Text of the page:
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Dear Trump Airlines

Dear Trump Airlines

I have seen a lot of talk about Sir Richard Branson’s letter to Virgin America, lamenting the demise of the airline as it was purchased by Alaska Airlines.  As I read through his letter, it reminded me of a letter I read 25 years ago from another business man that likes to put his name on a myriad of companies and products.

After doing some digging, I was able to unearth a letter to the passengers of Trump Airline after the company went away in 1992.  I have reprinted it here in it’s entirety.

April 7, 1992

Dear Trump Airlines,

With a lot of things in life, there is a point where we have to let go and appreciate the fact that we had this ride at all. Many years ago, I shed tears over selling my beloved New Jersey Generals team, which we needed to fight off the NFL’s Dirty Tricks campaign to try to put the United States Football League out of business. Many tears are shed today, this time over Citicorp’s decision to repossess my airplanes after I defaulted on my loans.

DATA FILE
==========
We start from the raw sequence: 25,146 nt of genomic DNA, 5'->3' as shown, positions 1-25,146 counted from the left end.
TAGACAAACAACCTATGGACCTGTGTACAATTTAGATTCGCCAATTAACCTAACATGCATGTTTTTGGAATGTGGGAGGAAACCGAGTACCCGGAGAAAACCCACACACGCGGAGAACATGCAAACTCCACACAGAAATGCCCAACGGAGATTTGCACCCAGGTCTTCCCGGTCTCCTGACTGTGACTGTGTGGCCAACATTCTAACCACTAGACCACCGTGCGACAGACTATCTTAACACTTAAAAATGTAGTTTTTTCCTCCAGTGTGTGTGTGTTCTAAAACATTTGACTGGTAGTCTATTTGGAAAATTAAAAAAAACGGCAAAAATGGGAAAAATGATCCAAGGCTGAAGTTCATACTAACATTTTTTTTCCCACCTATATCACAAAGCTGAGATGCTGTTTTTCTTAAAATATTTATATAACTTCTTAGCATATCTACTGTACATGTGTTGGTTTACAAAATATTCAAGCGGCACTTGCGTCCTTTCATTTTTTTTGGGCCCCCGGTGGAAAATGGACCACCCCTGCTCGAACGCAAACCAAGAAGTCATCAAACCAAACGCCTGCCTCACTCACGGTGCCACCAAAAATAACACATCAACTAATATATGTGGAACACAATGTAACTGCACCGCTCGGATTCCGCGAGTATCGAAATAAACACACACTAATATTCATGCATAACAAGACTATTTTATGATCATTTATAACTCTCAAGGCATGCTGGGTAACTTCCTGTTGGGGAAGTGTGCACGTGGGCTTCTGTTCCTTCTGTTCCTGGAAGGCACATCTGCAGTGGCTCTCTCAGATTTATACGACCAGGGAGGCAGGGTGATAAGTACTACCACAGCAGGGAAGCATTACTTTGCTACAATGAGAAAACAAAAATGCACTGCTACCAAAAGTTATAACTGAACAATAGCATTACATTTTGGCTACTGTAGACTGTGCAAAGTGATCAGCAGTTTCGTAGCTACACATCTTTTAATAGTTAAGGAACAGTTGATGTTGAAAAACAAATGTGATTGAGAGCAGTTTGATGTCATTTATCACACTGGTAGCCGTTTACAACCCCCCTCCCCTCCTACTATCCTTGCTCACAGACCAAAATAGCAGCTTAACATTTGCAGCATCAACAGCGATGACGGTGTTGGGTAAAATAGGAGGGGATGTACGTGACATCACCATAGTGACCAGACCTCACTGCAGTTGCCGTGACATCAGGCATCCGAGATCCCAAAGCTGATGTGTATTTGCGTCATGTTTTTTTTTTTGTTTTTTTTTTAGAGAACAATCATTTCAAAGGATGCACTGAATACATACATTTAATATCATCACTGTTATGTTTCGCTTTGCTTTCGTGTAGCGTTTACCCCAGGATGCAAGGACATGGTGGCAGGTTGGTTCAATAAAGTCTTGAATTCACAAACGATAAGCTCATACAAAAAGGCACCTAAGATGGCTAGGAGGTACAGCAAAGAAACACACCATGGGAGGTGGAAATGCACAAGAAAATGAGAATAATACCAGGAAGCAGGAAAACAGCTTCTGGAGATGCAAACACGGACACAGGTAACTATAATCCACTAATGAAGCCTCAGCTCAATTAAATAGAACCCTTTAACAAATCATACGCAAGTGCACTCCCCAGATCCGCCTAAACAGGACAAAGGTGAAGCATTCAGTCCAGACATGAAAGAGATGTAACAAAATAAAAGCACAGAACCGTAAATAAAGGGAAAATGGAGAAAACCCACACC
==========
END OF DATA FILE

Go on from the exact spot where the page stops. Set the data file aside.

It has a very different business model and sadly, it could not find a way to turn a profit.  

Remember that time that I put chrome seat belts on every seat on the airplane?  People said it couldn’t be done.  But I knew I could do the best seat belts on any airline.  

Remember how I put maple hardwoods on the floor?  The flight attendants slipped all over those floors but they sure looked pretty.  

Remember that time that I innovated the idea of renting out laptops to our passengers?  Those laptops were the best.  They were HUGE.  No really, they weighed 18 pounds and had a full 16 MB of RAM.  I only get the best RAM.    

Remember when I bought an airline, Eastern Air Shuttle, that had been running for 27 years, but then I ran it into the ground in just two short years?  

To our wonderful guests, I speak for everyone at Trump Airlines when I say we are eternally thankful. For believing in the little airline that could. For giving up your miles on Pan Am or Northwest Airlines – so you could fly us for the gold toilets. For supporting us in every tussle we got in with the big banks because we couldn’t turn a profit. For believing that all airlines don’t have to be the same – and that the Trump name painted on the side of old 727s matters.  But most of all for allowing me to write off a lot of taxes because of my failed airline.  

David A. Cantor—AP
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